My rating: 3 of 5 stars
As I read into this, and slid myself into yet another one of Wein’s richly textured and imagined landscapes, I was thinking about how I felt about her work. One of the words that sung out to me then and still does now, is the idea of trust. Following the great heights of Code Name Verity and Rose Under Fire, I trust Wein so much. I would go with her wherever she wanted to go.
And so to two women, stunt pilots and mothers, and their children Em and Teo. Black Dove, White Raven. Teo’s mother is killed during an accident and so Em’s mother, the wild and vivid Rhoda, decides to take him to Ethiopia. A country where he won’t be discriminated against because of the colour of his skin. A country where Em won’t be discriminated against because of her gender. A country where this family can live in peace.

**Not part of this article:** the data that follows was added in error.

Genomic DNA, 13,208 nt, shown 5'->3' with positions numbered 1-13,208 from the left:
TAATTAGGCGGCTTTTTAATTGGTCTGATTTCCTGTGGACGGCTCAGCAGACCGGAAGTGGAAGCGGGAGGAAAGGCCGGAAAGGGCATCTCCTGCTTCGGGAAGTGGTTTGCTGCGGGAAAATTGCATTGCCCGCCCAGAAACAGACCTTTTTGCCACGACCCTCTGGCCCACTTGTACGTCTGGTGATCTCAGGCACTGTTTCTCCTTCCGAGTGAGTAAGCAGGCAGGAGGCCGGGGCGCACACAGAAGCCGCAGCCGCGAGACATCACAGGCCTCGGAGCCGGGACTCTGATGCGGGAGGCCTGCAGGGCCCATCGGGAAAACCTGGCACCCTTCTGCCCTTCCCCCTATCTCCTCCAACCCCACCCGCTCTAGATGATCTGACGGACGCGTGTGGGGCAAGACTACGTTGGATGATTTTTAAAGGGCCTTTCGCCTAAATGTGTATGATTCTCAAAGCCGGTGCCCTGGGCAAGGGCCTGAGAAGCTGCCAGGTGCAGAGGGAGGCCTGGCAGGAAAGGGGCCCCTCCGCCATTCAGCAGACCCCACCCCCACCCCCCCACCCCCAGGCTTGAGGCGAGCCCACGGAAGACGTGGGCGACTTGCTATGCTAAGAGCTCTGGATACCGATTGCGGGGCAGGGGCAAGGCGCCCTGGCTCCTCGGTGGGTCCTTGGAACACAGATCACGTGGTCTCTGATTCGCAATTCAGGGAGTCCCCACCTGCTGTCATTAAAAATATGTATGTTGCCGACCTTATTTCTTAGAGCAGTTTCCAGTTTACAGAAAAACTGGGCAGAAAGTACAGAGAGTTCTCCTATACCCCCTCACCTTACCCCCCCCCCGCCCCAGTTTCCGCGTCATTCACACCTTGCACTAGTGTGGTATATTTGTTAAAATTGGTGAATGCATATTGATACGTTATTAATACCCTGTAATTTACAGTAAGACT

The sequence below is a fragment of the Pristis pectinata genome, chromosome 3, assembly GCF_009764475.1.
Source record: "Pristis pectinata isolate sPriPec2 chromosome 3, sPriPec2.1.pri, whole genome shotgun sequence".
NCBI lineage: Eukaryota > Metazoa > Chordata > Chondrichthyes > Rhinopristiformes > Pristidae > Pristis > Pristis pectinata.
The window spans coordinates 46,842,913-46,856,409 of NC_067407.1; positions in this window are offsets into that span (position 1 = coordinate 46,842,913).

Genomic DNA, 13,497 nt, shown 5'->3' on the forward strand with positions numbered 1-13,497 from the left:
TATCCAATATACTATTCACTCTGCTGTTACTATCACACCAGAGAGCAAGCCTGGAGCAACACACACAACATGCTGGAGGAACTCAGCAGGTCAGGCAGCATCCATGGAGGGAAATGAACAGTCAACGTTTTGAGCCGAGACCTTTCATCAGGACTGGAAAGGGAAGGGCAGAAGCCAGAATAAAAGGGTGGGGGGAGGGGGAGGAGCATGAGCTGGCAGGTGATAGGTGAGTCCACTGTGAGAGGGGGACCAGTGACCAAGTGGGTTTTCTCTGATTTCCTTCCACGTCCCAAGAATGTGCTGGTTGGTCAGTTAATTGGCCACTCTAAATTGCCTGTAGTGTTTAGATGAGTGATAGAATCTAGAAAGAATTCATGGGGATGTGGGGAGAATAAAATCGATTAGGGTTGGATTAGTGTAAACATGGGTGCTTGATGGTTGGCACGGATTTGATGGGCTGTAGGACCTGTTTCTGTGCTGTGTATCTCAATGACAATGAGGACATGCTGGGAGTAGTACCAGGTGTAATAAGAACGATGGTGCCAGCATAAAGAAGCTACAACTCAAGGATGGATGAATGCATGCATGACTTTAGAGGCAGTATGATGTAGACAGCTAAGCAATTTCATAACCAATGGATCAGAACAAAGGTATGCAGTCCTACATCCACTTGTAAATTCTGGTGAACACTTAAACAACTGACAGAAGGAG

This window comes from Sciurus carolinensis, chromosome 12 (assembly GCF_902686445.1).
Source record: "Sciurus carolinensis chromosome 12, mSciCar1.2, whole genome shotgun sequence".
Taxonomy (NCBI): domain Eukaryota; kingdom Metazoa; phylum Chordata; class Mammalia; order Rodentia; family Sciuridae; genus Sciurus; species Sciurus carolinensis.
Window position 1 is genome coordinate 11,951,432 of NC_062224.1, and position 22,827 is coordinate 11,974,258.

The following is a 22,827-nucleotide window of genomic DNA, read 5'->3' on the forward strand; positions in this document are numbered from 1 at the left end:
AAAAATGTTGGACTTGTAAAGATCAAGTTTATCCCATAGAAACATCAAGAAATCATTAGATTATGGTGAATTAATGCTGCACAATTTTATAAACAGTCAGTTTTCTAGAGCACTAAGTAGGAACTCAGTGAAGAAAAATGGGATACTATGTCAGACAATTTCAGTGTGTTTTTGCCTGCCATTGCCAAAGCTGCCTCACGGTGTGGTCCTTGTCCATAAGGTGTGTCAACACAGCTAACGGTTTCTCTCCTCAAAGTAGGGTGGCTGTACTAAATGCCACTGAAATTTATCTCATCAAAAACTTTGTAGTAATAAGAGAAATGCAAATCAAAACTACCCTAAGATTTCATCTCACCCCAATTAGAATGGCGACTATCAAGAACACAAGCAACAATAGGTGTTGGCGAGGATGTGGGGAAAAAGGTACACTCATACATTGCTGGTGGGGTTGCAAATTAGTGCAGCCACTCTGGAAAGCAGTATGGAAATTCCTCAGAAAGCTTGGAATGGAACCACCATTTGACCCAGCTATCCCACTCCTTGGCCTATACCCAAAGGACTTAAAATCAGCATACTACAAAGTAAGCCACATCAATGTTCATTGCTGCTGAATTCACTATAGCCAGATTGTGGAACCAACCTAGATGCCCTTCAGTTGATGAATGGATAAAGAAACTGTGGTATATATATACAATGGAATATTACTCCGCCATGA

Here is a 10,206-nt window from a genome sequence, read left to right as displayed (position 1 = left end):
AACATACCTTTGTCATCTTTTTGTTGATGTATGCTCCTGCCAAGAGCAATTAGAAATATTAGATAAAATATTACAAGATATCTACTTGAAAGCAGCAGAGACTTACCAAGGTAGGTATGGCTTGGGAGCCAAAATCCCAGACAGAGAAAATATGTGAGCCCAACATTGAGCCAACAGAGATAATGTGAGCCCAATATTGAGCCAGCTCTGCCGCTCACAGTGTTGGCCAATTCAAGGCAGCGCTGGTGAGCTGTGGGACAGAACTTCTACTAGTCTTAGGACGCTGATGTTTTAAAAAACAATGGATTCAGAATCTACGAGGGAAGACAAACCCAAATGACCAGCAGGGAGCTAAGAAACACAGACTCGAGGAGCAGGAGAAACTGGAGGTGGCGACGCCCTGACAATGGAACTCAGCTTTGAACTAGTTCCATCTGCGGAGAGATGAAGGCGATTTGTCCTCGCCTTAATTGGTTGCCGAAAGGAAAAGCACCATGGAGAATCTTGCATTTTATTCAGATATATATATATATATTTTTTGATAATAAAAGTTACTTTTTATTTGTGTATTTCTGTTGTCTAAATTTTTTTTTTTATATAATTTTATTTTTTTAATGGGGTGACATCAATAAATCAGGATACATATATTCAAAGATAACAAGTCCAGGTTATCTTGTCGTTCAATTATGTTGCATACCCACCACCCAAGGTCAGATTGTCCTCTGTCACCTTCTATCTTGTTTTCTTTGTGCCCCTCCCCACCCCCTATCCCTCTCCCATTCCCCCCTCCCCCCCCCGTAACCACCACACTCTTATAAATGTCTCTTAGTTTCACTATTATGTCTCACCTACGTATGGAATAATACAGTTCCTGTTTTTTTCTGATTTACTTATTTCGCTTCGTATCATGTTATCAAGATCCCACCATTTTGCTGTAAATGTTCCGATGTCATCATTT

But then war, and the end of all good things.
Black Dove, White Raven is a difficult book to rate and talk about for me primarily because of how it swings on that last rapid and intense third of its story. Before then, it is slow. It is rich and coloured and beautifully written but oh, in the same breath, it is so slow and heavy and dense. Structurally, it’s told in a patchwork of stories and voices, and there’s an odd sense of disconnect between all of them which impacted heavily upon my reading. I was not invested.
But then, in that last third, then I was. So much. It’s here that Wein slides into doing what she does best and bringing all these strands that have been laid beforehand into play and she does so with great ease and great skill. Her canvas, I think, is upheaval. It is emotions and tension and love and loss and hope. And I would have welcomed more space being trimmed for that movement, for that great crashing of chords at the end of the piece.